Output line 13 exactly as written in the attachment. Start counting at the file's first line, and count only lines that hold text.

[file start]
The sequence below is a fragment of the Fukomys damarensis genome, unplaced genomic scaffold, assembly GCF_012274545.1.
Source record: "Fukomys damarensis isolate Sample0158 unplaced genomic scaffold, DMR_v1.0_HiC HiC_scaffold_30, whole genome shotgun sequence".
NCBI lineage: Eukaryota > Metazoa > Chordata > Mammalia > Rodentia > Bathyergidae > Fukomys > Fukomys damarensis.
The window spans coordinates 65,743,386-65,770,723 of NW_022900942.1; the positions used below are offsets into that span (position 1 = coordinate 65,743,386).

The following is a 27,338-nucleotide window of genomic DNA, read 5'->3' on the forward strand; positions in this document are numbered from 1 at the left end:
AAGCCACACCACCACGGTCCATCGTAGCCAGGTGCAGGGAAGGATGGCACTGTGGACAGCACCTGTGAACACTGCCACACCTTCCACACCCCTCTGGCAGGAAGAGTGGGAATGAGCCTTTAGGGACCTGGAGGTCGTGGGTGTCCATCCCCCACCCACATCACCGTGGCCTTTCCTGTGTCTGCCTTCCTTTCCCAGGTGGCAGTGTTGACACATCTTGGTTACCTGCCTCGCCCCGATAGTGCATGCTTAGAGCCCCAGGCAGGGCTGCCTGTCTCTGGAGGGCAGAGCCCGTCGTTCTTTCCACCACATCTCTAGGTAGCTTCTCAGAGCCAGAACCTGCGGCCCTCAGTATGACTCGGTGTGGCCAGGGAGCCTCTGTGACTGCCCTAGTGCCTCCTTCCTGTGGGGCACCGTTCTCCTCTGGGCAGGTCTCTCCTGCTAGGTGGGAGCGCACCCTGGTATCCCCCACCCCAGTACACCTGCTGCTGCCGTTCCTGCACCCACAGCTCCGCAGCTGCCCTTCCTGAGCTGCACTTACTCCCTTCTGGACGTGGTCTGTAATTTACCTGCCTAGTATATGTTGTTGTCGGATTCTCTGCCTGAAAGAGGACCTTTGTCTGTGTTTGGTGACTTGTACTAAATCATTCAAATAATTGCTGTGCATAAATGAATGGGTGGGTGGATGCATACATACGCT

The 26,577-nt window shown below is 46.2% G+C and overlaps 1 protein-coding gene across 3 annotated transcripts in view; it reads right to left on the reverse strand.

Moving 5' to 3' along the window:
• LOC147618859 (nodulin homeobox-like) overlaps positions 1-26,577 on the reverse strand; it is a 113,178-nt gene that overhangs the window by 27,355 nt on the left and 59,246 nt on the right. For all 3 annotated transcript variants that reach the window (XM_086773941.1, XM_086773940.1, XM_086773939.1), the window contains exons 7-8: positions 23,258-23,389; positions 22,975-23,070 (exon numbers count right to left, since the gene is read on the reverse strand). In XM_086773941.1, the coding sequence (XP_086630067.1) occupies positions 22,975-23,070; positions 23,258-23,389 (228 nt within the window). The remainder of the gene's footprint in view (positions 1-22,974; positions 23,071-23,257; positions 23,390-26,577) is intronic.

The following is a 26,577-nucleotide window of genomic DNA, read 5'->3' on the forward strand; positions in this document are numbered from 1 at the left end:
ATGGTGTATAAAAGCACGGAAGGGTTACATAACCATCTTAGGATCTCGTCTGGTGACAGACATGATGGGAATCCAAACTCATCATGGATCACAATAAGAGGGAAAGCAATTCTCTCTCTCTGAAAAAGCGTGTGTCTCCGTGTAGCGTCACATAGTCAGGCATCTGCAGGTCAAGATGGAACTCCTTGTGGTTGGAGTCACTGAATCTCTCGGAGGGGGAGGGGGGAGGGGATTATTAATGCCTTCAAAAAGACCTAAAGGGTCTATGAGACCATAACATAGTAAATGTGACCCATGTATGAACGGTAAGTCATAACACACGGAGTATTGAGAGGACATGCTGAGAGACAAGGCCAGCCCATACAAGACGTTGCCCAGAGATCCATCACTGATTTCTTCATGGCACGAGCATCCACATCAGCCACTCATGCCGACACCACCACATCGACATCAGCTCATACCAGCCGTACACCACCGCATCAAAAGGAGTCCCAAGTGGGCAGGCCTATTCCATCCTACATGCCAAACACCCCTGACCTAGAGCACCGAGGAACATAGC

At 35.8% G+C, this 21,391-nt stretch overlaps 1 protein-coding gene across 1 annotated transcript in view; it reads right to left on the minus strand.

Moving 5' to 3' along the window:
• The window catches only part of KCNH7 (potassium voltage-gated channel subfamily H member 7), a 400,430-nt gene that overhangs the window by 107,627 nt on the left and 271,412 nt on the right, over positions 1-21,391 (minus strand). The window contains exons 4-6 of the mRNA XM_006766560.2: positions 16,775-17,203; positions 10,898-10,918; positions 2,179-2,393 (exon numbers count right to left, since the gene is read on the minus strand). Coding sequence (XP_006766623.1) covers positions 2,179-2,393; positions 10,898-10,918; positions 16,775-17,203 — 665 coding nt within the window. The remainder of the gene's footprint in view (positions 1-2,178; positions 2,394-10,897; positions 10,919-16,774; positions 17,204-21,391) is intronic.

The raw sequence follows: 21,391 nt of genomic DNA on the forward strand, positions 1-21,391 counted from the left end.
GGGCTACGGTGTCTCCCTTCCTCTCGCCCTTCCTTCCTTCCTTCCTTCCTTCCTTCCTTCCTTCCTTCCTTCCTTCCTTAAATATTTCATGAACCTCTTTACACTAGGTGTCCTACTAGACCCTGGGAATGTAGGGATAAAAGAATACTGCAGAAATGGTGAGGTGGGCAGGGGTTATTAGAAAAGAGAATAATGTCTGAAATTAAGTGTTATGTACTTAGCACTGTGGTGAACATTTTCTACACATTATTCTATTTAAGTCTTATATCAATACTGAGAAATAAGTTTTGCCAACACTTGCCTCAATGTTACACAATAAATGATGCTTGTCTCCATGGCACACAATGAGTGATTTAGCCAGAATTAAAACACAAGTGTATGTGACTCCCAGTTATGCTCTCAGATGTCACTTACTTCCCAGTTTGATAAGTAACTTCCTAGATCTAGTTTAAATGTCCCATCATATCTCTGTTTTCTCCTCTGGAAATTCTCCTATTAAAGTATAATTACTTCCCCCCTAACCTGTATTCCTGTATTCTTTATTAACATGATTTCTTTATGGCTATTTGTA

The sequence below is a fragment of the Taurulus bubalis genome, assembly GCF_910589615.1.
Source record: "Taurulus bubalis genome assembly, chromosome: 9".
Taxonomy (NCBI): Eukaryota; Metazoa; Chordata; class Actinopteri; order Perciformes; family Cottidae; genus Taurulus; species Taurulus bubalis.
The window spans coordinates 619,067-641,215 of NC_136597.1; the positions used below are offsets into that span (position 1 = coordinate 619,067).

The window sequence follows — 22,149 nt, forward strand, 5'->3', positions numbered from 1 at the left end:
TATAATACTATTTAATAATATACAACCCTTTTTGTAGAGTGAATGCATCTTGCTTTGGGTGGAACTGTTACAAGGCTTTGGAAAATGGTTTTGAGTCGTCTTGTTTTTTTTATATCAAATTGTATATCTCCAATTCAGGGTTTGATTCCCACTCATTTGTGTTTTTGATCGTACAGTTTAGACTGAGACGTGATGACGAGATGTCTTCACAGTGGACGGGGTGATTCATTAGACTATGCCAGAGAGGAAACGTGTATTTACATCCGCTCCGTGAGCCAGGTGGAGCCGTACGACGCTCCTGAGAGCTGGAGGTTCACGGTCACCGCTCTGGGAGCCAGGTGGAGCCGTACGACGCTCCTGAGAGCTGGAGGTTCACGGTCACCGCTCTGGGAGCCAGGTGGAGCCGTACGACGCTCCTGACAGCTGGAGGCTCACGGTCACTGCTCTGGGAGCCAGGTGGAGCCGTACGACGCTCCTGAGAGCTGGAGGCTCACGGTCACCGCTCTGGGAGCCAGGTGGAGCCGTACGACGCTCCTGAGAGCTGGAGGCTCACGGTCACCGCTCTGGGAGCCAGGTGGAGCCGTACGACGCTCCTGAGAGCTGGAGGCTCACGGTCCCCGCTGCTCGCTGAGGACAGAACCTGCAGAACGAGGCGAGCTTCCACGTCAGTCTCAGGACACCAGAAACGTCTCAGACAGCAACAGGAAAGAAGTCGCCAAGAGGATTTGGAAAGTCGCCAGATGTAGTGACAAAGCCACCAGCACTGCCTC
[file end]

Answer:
Moving 5' to 3' along the window: